No. Under GDPR a company is allowed to transfer personal data outside of the EU provided that it puts in place a mechanism, approved under GDPR, to make sure that personal data is adequately protected even when it is transferred outside of the EU. We have certified under the EU-U.S. and Swiss-U.S. Privacy Shield frameworks to satisfy this requirement (more detail in the Privacy Shield tab), and also offer a Data Processing Addendum (DPA) to all customers who require it (see below information about cross border data transfers).
As of now our intention is to service DSR requests (such as delete and export) manually. If you have an account with us, you may access, correct, or request that we delete your personal data by contacting us at firstname.lastname@example.org.
This request can include personal data of other individuals, like your employees or customers that you have provided to us and who have requested this of you. We will respond to these requests within 14 days or less, which is well within the GDPR requirement of 30 days.
We chose the UK as a reasonable location for GDPR enforcement, and will reassess in 2019 before Brexit takes effect. The UK is hoping for a unique status under GDPR and are working towards it. For the time being the UK has declared it will be GDPR compliant and its new data protection bill is in line with GDPR.
We are happy to answer any questions and address any concerns regarding how we protect your personal data in general, as well as specifically under GDPR. If you have any questions, please don't hesitate to contact us at email@example.com.
We offer data processing addendums (DPAs) for our customers that operate in the EU. Our DPA offers contractual terms that meet GDPR requirements and that reflect our data privacy and security commitments to our clients. You can see a sample of the addendum here.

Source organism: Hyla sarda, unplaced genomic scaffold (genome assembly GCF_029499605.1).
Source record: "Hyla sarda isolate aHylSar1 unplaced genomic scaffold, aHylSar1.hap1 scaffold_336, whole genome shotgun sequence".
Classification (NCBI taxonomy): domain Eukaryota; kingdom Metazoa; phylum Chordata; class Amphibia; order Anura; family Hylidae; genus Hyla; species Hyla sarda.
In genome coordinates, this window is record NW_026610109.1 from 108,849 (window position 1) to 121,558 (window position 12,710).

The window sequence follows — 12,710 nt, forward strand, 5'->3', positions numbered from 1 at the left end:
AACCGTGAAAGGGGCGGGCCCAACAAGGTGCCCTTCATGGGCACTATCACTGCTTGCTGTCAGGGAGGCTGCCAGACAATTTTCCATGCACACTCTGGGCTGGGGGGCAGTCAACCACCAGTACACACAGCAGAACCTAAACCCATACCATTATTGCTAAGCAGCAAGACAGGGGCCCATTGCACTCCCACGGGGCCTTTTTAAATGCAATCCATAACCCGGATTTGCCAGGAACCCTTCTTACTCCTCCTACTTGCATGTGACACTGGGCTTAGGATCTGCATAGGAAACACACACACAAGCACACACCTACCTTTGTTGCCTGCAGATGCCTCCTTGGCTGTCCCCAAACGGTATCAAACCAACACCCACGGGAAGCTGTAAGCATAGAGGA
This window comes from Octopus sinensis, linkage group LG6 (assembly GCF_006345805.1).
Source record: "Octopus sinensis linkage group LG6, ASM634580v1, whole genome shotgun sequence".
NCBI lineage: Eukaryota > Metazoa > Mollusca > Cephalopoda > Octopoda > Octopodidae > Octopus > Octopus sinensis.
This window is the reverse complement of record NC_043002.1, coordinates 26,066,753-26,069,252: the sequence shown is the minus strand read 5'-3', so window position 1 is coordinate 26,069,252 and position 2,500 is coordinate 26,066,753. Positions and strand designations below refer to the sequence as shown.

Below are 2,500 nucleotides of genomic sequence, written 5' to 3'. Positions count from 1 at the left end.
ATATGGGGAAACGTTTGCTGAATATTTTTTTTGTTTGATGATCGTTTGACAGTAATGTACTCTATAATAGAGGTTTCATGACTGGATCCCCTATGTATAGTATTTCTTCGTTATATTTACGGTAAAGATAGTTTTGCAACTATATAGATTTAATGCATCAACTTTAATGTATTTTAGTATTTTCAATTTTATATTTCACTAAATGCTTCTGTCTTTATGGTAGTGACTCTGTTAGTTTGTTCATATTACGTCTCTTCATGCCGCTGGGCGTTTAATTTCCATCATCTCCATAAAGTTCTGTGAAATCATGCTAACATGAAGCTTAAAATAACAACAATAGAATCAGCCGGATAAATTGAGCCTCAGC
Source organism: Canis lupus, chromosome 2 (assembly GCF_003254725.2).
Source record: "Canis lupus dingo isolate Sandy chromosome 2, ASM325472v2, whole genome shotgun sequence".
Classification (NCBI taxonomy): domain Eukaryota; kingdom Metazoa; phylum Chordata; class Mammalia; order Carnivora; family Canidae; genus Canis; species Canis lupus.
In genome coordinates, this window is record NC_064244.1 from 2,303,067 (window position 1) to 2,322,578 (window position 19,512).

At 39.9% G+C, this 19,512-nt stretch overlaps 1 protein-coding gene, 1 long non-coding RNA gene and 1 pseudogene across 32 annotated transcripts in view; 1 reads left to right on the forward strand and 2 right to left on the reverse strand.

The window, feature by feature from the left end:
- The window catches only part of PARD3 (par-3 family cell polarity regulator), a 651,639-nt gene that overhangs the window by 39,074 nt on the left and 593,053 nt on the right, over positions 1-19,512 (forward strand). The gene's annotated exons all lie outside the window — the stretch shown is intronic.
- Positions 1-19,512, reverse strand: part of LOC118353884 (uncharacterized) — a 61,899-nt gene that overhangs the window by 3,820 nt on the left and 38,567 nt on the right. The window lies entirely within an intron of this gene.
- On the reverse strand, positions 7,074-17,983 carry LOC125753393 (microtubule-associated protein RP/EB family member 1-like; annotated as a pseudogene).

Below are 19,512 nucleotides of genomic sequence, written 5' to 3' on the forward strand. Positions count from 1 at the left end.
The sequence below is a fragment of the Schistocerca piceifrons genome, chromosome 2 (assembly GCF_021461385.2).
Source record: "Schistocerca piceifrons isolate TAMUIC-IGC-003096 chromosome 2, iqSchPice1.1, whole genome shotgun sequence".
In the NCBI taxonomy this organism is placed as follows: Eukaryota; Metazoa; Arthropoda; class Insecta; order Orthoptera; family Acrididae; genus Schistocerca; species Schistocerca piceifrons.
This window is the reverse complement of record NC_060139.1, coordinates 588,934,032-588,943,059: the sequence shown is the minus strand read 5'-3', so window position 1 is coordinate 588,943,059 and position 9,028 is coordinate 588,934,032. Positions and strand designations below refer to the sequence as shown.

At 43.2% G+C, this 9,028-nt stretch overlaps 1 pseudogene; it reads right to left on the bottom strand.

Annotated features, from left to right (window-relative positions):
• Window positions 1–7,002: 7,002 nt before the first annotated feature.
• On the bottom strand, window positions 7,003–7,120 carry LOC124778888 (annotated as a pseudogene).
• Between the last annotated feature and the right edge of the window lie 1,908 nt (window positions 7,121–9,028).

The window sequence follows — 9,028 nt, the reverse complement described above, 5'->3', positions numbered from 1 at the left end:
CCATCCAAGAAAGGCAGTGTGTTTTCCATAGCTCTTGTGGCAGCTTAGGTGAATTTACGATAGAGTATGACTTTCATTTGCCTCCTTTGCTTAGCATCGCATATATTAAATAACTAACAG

To ensure no inconsistent or additional terms are imposed on us beyond that reflected in our standard DPA and model clauses, we cannot agree to sign customers’ DPAs. As a small team we also can’t make individual changes to our DPA since we don't have a legal team on staff. Any changes to the standard DPA would require legal counsel and a lot of back and forth discussion that would be cost prohibitive for our team.
Once you complete this form, the addendum will be signed electronically by both parties, and become legally binding. A copy of the signed addendum will be emailed to you. Drop us a line if you have any questions.
We share certain information with companies that may be considered our "sub-processors" under GDPR. This information is limited to the following:
Below is a full list of our sub-processors.
|Server Central||Infrastructure hosting|
|Amazon Web Services||Cloud infrastructure hosting|
|Packet||Cloud infrastructure hosting|
|Digital Ocean||Cloud infrastructure hosting|
If you would like to be notified when we start working with a new company that may be considered a "sub-processor", you can sign up below. We will only use your email to send notifications about new sub-processors.